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Youthful Sanctity

Fr Philip Cunnah

 

This October, for the first time, we have the joy of celebrating John Henry Newman as a saint of the Church in the liturgical calendar. Regarded as an intellectual giant of the nineteenth century, his writings and theology continue to appeal and influence. During the Papal visit to the UK, Pope Benedict remarked of Newman that he “would describe his life’s work as a struggle against the growing tendency to view religion as a purely private and subjective matter, a question of personal opinion.” This endeavour is surely one we can relate to in the Faith Movement as we continue to offer a catechesis that confronts the growing tendencies in our own time. Indeed, the intercession of Saint John Henry Newman is one we can seek for many reasons, including our work with young people.

 

Some years ago, I was surprised to discover in my own diocese that JHN had been taken as the patron and inspiration for our youth service. Knowing very little about Newman, I had thought him to be a slightly odd, high churchman whose nuanced theology and prolific letter writing was beyond the outlook of the young and, as such, a strange choice. However, even just a quick glance at his life showed I was much mistaken.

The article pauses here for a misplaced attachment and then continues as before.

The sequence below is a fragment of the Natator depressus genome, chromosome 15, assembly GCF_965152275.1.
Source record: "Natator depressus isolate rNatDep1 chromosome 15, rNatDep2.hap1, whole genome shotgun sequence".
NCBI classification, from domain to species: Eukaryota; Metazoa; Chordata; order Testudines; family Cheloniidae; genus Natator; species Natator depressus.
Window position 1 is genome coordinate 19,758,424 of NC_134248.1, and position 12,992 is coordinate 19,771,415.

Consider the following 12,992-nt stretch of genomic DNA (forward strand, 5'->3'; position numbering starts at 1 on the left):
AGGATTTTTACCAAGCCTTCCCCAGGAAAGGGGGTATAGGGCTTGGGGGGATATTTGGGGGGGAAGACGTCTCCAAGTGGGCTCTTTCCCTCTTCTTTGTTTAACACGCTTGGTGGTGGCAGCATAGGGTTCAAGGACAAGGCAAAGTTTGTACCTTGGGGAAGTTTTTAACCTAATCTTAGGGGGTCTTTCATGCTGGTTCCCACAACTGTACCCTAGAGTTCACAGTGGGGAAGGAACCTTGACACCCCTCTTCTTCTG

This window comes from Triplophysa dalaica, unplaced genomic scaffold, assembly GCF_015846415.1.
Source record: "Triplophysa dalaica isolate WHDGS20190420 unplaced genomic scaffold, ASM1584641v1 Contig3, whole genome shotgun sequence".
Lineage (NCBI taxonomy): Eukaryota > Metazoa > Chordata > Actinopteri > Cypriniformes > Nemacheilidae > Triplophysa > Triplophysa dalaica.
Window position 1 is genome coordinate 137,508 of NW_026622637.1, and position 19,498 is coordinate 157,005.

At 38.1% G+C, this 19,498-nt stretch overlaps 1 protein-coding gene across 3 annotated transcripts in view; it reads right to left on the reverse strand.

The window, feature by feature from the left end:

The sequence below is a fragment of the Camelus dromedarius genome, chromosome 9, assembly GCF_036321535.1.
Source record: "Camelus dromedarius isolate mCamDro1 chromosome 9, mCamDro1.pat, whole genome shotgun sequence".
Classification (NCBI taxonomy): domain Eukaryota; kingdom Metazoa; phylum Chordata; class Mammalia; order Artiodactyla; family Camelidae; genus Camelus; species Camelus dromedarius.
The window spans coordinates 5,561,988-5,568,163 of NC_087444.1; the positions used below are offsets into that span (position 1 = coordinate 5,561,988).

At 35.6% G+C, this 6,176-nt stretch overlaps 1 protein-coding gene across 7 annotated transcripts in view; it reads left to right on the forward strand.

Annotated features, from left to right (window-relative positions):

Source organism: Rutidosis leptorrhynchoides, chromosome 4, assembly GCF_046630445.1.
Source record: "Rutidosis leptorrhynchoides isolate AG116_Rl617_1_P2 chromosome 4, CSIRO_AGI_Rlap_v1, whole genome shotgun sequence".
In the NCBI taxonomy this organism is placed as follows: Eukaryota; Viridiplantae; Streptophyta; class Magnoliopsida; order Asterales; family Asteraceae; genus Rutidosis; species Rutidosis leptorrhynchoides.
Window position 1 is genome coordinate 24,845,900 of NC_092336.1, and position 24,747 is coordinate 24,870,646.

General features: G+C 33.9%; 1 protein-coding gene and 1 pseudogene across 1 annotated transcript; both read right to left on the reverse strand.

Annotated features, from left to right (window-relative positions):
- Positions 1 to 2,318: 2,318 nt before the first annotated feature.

The inspiration was rooted in JHN’s vocational conviction, “God has created me for some definite service. He has committed some work to me that he has not committed to another. I have my mission.” For Newman, life was full of meaning and had a positive direction when lived in God’s service. He recognised each person had some contribution to make, some expression of God’s creativity. How this contrasts with contemporary reports of young people’s dissatisfaction with life and their prospects for the future.

 

Moreover, JHN explains that his first conversion came at the age of just 15, not far from the age of many in our youth groups. “When I was 15 a great change took place in me. I fell under the influence of a definite creed. I believed that the inward conversion of which I was conscious would last in to the next life and that I was elected to eternal glory.” (Apologia Pro Vita Sua) This faith was a firm foundation for JHN’s life. It offers an alternative to the young, who feel they grow up with few certainties in an ever-changing cultural landscape.

 

The month of October is sprinkled with other great youthful saints in Therese of Lisieux and Pope John Paul II, perhaps as we say our rosaries and ask the protection of our guardian angels, we can be conscious of praying for the young, especially those in our care, and try to offer them the example of these great figures.